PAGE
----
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Does Rural Household Income Depend on Neighboring Communities? Evidence from Israel

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  • Kimhi, Ayal

Abstract

In Israel, rural communities are those with up to 2000 residents, and rural areas include only rural communities. This paper explores the dependence of rural incomes on nearby urban areas. This dependence is mostly implied by rural-to-urban or urban-to-rural selective migration (or both). Migration flows can be affected by differential wages, housing costs and other amenities, and by commuting costs and costs of migration. An income generating equation, that includes characteristics of nearby urban communities as well as other spatial indicators among the explanatory variables, is estimated for rural households in Moshav villages using 2006 survey data. The results show that the population of nearby urban communities is significantly associated with rural household per-capita income. In particular, the urban population within 10 km is positively associated with per-capita income, while the urban population within 10 to 40 km is negatively associated with per-capita income. These opposite effects suggest that commuting costs are among the major determinants of the direction of the net migration of high-income households. Surprisingly, other spatial variables, including average per-capita income in nearby urban communities, do not affect rural income significantly.

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Bibliographic Info

Paper provided by Hebrew University of Jerusalem, Department of Agricultural Economics and Management in its series Discussion Papers with number 93134.

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Date of creation: 2010
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Handle: RePEc:ags:huaedp:93134

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Postal: Faculty of Agriculture, Food and Environmental Quality Sciences Hebrew University of Jerusalem, P.O. Box 12, Rehovot 76100
Phone: 08-9481230
Fax: 08-9466267
Web page: http://departments.agri.huji.ac.il/economics/indexe.html
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Keywords: Community/Rural/Urban Development; Consumer/Household Economics;

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  1. Kimhi, Ayal, 2005. "Economic Well-Being in Rural Communities: The Role of Agriculture," 2005 Annual meeting, July 24-27, Providence, RI 19341, American Agricultural Economics Association (New Name 2008: Agricultural and Applied Economics Association).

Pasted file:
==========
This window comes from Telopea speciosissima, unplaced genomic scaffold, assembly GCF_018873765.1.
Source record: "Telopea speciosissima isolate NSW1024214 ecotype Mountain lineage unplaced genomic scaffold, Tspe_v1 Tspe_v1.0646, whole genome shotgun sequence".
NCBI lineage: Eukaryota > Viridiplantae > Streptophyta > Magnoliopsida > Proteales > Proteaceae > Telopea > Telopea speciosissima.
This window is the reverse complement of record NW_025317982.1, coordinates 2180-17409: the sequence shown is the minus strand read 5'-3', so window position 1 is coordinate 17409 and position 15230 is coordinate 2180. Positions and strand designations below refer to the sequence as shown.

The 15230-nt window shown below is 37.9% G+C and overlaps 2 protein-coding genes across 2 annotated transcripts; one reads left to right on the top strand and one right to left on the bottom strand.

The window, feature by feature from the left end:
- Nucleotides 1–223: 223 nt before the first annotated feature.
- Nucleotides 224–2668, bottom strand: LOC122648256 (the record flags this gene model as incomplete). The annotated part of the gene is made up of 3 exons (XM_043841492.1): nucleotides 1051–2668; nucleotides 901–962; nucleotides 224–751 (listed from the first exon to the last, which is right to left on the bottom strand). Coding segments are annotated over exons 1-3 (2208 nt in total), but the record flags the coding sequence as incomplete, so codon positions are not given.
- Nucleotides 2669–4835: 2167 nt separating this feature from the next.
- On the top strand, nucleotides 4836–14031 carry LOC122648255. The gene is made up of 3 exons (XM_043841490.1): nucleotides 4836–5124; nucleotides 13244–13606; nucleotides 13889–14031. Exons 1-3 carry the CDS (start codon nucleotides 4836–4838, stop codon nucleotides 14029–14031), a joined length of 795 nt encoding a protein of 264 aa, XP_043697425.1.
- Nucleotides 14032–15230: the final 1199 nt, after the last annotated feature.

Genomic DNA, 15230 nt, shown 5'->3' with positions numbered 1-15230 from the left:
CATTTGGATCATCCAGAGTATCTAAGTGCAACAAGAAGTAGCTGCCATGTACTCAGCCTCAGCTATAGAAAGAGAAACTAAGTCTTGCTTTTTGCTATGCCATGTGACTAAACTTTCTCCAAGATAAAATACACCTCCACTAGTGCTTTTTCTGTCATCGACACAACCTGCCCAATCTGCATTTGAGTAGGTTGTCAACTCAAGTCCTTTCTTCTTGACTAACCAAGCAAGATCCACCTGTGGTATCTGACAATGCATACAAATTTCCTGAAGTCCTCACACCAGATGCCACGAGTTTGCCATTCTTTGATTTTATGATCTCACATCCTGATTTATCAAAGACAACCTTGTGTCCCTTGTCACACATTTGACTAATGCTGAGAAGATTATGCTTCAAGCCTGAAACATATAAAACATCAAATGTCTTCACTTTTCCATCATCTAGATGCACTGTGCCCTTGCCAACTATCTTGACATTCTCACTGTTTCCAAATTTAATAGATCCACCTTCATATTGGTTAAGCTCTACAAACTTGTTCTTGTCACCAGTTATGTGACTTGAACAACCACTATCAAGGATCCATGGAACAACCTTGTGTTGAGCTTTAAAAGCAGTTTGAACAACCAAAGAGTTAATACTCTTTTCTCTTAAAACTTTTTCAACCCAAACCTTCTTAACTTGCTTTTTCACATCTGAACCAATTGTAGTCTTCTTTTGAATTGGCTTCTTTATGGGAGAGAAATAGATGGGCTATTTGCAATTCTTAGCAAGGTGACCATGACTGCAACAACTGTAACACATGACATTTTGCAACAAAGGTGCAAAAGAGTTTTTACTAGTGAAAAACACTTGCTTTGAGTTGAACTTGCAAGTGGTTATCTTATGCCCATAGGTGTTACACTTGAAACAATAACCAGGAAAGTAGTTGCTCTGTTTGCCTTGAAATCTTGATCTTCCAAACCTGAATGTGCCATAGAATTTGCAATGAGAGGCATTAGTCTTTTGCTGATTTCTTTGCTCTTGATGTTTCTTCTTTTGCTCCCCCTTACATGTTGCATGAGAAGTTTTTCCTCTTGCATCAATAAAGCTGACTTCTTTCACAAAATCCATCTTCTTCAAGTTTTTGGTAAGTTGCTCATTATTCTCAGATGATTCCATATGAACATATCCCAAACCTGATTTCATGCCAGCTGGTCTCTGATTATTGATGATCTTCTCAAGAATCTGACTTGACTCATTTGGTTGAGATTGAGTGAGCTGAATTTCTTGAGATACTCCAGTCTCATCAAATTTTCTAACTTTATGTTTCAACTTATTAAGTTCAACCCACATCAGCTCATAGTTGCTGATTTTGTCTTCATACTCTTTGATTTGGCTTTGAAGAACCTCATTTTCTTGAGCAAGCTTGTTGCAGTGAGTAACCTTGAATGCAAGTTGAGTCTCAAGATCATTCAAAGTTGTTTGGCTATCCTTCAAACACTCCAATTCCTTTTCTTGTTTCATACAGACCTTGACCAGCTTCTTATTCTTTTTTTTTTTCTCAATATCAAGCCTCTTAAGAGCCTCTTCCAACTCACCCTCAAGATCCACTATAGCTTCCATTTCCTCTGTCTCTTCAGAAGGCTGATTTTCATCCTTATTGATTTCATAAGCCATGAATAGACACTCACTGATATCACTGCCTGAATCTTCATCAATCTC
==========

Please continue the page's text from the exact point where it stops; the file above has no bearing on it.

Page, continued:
2. Gardner, Bruce L., 2003. "Causes Of Rural Economic Development," Working Papers 28559, University of Maryland, Department of Agricultural and Resource Economics.
  3. Kim S. So & Peter F. Orazem & Daniel M. Otto, 2001. "The Effects of Housing Prices, Wages, and Commuting Time on Joint Residential and Job Location Choices," American Journal of Agricultural Economics, Agricultural and Applied Economics Association, vol. 83(4), pages 1036-1048.
  4. Mark Partridge & Ray D. Bollman & M. Rose Olfert & Alessandro Alasia, 2007. "Riding the Wave of Urban Growth in the Countryside: Spread, Backwash, or Stagnation?," Land Economics, University of Wisconsin Press, vol. 83(2), pages 128-152.
  5. E. D. Gould, 2007. "Cities, Workers, and Wages: A Structural Analysis of the Urban Wage Premium," Review of Economic Studies, Oxford University Press, vol. 74(2), pages 477-506.
  6. Kimhi, Ayal, 1998. "Institutional Environment, Ideological Commitment, and Farmers' Time Allocation: The Case of Israeli Moshavim," Economic Development and Cultural Change, University of Chicago Press, vol. 47(1), pages 27-44, October.
  7. Hisham S. El-Osta & Ashok K. Mishra & Mitchell J. Morehart, 2007. "Determinants of economic well-being among U.S. farm operator households," Agricultural Economics, International Association of Agricultural Economists, vol. 36(3), pages 291-304, 05.
  8. Mitch Renkow, 2003. "Employment Growth, Worker Mobility, and Rural Economic Development," American Journal of Agricultural Economics, Agricultural and Applied Economics Association, vol. 85(2), pages 503-513.
  9. Ayal Kimhi, 2000. "Is Part-Time Farming Really a Step in the Way Out of Agricultural?," American Journal of Agricultural Economics, Agricultural and Applied Economics Association, vol. 82(1), pages 38-48.
  10. Anselin, Luc, 2002. "Under the hood : Issues in the specification and interpretation of spatial regression models," Agricultural Economics, Blackwell, vol. 27(3), pages 247-267, November.
  11. Tikva Lecker & Yochanan Shachmurove, 1999. "Immigration and socioeconomic gaps: theory and applications," Applied Economics, Taylor & Francis Journals, vol. 31(5), pages 539-549.
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